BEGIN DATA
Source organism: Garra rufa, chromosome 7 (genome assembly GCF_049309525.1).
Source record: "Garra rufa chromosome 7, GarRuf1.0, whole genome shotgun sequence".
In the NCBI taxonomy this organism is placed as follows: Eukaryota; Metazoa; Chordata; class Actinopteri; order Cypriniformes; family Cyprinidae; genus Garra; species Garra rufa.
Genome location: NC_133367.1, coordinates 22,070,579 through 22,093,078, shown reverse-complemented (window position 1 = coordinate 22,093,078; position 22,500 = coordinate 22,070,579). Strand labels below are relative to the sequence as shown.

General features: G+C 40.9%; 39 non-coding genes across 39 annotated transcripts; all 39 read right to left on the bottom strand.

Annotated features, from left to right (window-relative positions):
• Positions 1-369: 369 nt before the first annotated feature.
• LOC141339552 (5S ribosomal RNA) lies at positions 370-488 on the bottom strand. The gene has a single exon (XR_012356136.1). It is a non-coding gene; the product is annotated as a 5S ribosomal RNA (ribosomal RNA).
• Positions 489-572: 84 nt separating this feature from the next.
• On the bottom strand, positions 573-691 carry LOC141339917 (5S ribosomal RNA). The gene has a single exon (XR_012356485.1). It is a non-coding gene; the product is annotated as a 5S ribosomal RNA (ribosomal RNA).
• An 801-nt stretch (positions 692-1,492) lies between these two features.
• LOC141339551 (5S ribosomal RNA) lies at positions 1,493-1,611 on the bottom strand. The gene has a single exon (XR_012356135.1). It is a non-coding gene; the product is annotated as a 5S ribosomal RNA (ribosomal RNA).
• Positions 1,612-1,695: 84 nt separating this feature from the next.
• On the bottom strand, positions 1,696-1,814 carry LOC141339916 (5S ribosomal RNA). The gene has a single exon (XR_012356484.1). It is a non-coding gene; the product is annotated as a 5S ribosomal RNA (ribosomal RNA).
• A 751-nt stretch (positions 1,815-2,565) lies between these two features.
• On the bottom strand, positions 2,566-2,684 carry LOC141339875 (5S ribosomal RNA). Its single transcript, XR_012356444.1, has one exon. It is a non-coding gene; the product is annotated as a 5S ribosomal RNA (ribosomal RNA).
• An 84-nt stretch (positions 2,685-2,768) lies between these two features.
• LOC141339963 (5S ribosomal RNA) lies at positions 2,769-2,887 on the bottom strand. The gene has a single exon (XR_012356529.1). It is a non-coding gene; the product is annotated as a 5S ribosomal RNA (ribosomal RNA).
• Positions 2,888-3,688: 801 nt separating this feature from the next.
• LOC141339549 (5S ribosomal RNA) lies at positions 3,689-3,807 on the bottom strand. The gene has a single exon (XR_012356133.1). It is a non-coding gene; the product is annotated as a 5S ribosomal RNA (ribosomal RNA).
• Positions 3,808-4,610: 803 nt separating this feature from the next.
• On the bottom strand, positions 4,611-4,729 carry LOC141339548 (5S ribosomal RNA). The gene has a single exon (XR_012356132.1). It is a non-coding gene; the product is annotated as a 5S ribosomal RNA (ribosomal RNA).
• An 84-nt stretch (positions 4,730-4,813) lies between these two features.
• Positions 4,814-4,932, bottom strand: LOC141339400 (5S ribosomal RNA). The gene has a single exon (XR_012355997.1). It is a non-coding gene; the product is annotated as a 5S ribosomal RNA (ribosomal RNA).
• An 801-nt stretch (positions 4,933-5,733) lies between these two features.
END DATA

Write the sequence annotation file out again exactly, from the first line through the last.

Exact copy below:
Source organism: Garra rufa, chromosome 7 (genome assembly GCF_049309525.1).
Source record: "Garra rufa chromosome 7, GarRuf1.0, whole genome shotgun sequence".
In the NCBI taxonomy this organism is placed as follows: Eukaryota; Metazoa; Chordata; class Actinopteri; order Cypriniformes; family Cyprinidae; genus Garra; species Garra rufa.
Genome location: NC_133367.1, coordinates 22,070,579 through 22,093,078, shown reverse-complemented (window position 1 = coordinate 22,093,078; position 22,500 = coordinate 22,070,579). Strand labels below are relative to the sequence as shown.

General features: G+C 40.9%; 39 non-coding genes across 39 annotated transcripts; all 39 read right to left on the bottom strand.

Annotated features, from left to right (window-relative positions):
• Positions 1-369: 369 nt before the first annotated feature.
• LOC141339552 (5S ribosomal RNA) lies at positions 370-488 on the bottom strand. The gene has a single exon (XR_012356136.1). It is a non-coding gene; the product is annotated as a 5S ribosomal RNA (ribosomal RNA).
• Positions 489-572: 84 nt separating this feature from the next.
• On the bottom strand, positions 573-691 carry LOC141339917 (5S ribosomal RNA). The gene has a single exon (XR_012356485.1). It is a non-coding gene; the product is annotated as a 5S ribosomal RNA (ribosomal RNA).
• An 801-nt stretch (positions 692-1,492) lies between these two features.
• LOC141339551 (5S ribosomal RNA) lies at positions 1,493-1,611 on the bottom strand. The gene has a single exon (XR_012356135.1). It is a non-coding gene; the product is annotated as a 5S ribosomal RNA (ribosomal RNA).
• Positions 1,612-1,695: 84 nt separating this feature from the next.
• On the bottom strand, positions 1,696-1,814 carry LOC141339916 (5S ribosomal RNA). The gene has a single exon (XR_012356484.1). It is a non-coding gene; the product is annotated as a 5S ribosomal RNA (ribosomal RNA).
• A 751-nt stretch (positions 1,815-2,565) lies between these two features.
• On the bottom strand, positions 2,566-2,684 carry LOC141339875 (5S ribosomal RNA). Its single transcript, XR_012356444.1, has one exon. It is a non-coding gene; the product is annotated as a 5S ribosomal RNA (ribosomal RNA).
• An 84-nt stretch (positions 2,685-2,768) lies between these two features.
• LOC141339963 (5S ribosomal RNA) lies at positions 2,769-2,887 on the bottom strand. The gene has a single exon (XR_012356529.1). It is a non-coding gene; the product is annotated as a 5S ribosomal RNA (ribosomal RNA).
• Positions 2,888-3,688: 801 nt separating this feature from the next.
• LOC141339549 (5S ribosomal RNA) lies at positions 3,689-3,807 on the bottom strand. The gene has a single exon (XR_012356133.1). It is a non-coding gene; the product is annotated as a 5S ribosomal RNA (ribosomal RNA).
• Positions 3,808-4,610: 803 nt separating this feature from the next.
• On the bottom strand, positions 4,611-4,729 carry LOC141339548 (5S ribosomal RNA). The gene has a single exon (XR_012356132.1). It is a non-coding gene; the product is annotated as a 5S ribosomal RNA (ribosomal RNA).
• An 84-nt stretch (positions 4,730-4,813) lies between these two features.
• Positions 4,814-4,932, bottom strand: LOC141339400 (5S ribosomal RNA). The gene has a single exon (XR_012355997.1). It is a non-coding gene; the product is annotated as a 5S ribosomal RNA (ribosomal RNA).
• An 801-nt stretch (positions 4,933-5,733) lies between these two features.